EnglishFrenchGermanItalianPortugueseRussianSpanish

Logging devastation in Mapuche Territory, Chile. Photo: Langelle

Restoring Natural Forests is the Best Way to Remove Atmospheric Carbon

Nature  April 2, 2019

Simon L. Lewis, Charlotte E. Wheeler, Edward T.A. Mitchard & Alexander Koch

Keeping global warming below 1.5 °C to avoid dangerous climate change1requires the removal of vast amounts of carbon dioxide from the atmosphere, as well as drastic cuts in emissions. The Intergovernmental Panel on Climate Change (IPCC) suggests that around 730 billion tonnes of CO2 (730 petagrams of CO2, or 199 petagrams of carbon, Pg C) must be taken out of the atmosphere by the end of this century2. That is equivalent to all the CO2emitted by the United States, the United Kingdom, Germany and China since the Industrial Revolution. No one knows how to capture so much CO2.

Forests must play a part. Locking up carbon in ecosystems is proven, safe and often affordable3. Increasing tree cover has other benefits, from protecting biodiversity to managing water and creating jobs.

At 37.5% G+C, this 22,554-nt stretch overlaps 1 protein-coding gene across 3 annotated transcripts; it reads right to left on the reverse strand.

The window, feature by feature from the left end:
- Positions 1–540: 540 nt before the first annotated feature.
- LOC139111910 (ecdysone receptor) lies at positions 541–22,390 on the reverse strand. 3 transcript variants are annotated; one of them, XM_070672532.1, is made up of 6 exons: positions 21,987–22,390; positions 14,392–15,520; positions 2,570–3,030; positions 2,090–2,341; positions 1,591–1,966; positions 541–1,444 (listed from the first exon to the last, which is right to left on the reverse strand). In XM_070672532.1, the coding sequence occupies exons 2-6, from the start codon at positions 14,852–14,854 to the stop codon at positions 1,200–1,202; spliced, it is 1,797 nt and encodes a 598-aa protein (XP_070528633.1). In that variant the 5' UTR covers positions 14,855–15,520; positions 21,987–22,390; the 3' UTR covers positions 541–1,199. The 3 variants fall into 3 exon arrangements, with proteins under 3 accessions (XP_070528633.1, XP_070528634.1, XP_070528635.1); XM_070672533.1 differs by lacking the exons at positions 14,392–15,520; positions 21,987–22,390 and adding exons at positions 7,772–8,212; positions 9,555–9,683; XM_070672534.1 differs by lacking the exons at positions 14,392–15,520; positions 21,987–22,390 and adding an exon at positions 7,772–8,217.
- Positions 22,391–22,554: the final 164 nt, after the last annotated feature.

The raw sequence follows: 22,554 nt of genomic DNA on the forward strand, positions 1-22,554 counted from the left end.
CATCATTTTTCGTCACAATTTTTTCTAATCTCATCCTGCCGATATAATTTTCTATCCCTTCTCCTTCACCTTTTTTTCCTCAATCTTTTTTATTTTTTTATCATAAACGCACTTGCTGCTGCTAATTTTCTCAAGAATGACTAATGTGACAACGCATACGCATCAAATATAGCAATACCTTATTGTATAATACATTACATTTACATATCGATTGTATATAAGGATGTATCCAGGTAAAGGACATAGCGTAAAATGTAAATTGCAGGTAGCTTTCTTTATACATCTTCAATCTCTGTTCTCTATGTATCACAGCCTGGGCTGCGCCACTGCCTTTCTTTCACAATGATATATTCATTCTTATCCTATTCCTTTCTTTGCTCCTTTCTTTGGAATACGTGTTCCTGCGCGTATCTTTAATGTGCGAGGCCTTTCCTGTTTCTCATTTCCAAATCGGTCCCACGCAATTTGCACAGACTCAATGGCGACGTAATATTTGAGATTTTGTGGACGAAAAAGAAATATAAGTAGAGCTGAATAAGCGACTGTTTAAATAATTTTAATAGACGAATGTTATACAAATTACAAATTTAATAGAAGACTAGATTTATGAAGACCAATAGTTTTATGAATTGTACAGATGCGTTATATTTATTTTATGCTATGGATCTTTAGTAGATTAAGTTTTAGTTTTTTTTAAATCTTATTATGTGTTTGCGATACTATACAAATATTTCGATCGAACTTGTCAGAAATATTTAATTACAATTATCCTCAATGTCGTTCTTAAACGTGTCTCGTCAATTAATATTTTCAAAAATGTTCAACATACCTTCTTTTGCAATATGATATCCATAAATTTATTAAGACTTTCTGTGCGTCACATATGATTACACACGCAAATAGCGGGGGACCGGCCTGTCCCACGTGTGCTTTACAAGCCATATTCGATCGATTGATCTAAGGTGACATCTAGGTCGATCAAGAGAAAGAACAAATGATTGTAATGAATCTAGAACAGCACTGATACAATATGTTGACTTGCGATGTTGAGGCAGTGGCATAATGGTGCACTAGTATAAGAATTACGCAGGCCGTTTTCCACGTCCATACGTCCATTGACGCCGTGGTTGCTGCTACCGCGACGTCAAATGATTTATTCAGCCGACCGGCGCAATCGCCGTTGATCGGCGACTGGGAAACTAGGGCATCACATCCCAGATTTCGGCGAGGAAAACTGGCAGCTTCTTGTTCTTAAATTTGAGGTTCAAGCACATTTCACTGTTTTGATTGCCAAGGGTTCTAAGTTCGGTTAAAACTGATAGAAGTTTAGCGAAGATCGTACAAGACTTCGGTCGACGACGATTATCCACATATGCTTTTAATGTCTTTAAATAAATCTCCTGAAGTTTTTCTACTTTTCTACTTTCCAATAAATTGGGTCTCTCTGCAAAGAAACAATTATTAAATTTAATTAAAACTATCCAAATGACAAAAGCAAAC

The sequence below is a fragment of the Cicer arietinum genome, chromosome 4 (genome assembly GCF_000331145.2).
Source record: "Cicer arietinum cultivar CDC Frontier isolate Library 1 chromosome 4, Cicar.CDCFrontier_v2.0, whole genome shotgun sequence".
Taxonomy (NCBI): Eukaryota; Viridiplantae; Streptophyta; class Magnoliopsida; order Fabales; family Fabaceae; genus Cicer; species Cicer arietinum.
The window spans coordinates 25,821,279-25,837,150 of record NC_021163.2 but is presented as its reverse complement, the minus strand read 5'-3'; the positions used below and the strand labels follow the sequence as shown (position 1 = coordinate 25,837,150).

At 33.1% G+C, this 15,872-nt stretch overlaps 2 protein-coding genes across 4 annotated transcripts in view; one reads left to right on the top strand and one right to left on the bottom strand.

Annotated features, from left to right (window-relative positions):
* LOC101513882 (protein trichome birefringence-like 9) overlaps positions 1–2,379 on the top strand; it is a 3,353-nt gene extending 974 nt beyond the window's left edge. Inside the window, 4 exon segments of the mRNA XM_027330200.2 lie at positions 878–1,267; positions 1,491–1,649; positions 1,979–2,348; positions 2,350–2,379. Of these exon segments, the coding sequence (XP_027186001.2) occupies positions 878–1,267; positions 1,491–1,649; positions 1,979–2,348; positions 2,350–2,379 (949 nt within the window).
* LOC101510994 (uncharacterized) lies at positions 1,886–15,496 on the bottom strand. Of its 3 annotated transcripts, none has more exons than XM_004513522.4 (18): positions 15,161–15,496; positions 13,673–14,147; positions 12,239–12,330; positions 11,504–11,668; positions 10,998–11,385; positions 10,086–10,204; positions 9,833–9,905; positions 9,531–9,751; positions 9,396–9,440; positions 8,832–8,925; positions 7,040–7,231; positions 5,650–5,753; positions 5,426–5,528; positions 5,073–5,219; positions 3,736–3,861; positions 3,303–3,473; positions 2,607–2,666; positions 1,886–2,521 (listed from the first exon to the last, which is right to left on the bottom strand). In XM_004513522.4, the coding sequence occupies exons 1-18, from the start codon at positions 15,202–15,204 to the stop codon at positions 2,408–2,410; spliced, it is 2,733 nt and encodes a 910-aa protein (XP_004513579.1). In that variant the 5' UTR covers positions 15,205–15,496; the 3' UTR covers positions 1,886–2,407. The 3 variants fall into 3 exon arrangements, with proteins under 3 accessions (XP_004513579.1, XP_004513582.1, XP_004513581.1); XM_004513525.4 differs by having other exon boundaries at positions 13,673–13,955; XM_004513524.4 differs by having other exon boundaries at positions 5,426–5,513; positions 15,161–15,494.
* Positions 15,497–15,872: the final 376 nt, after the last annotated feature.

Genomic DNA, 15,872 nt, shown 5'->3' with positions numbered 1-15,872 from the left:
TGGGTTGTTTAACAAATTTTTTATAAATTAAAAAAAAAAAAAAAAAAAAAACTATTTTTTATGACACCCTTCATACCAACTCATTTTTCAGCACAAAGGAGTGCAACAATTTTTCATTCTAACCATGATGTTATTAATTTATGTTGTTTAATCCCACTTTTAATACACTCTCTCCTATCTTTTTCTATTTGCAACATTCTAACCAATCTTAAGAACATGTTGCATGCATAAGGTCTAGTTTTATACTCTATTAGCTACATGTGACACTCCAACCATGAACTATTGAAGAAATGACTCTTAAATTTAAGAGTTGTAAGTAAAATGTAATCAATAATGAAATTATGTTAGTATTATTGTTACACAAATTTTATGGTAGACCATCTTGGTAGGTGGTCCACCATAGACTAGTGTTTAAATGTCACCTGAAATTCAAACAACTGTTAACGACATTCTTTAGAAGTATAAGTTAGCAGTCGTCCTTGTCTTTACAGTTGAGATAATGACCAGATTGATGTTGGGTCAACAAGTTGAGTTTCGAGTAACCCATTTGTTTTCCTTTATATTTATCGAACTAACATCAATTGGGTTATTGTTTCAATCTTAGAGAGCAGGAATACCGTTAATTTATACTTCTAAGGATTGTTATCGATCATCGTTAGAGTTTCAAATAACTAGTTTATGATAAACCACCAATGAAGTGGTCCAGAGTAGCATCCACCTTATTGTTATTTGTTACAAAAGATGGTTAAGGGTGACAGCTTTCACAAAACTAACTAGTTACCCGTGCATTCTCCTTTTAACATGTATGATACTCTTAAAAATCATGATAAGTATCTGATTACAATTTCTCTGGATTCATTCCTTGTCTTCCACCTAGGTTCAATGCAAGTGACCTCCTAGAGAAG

The IPCC suggests that boosting the total area of the world’s forests, woodlands and woody savannahs could store around one-quarter of the atmospheric carbon necessary to limit global warming to 1.5 °C above pre-industrial levels2. In the near term, this means adding up to 24 million hectares (Mha) of forest every year from now until 2030.

Policymakers are sowing the seeds. For example, in 2011, the German government and the International Union for Conservation of Nature launched the Bonn Challenge, which aims to restore 350 Mha of forest by 2030. Under this initiative and others, 43 countries across the tropics and subtropics where trees grow quickly, including Brazil, India and China, have committed nearly 300 Mha of degraded land (see Supplementary Information, Table S1). That’s encouraging.

But will this policy work? Here we show that, under current plans, it will not. A closer look at countries’ reports reveals that almost half of the pledged area is set to become plantations of commercial trees (see Table S1). Although these can support local economies, plantations are much poorer at storing carbon than are natural forests, which develop with little or no disturbance from humans. The regular harvesting and clearing of plantations releases stored CO2 back into the atmosphere every 10–20 years. By contrast, natural forests continue to sequester carbon for many decades4.

To read more visit Nature

 

 

Share This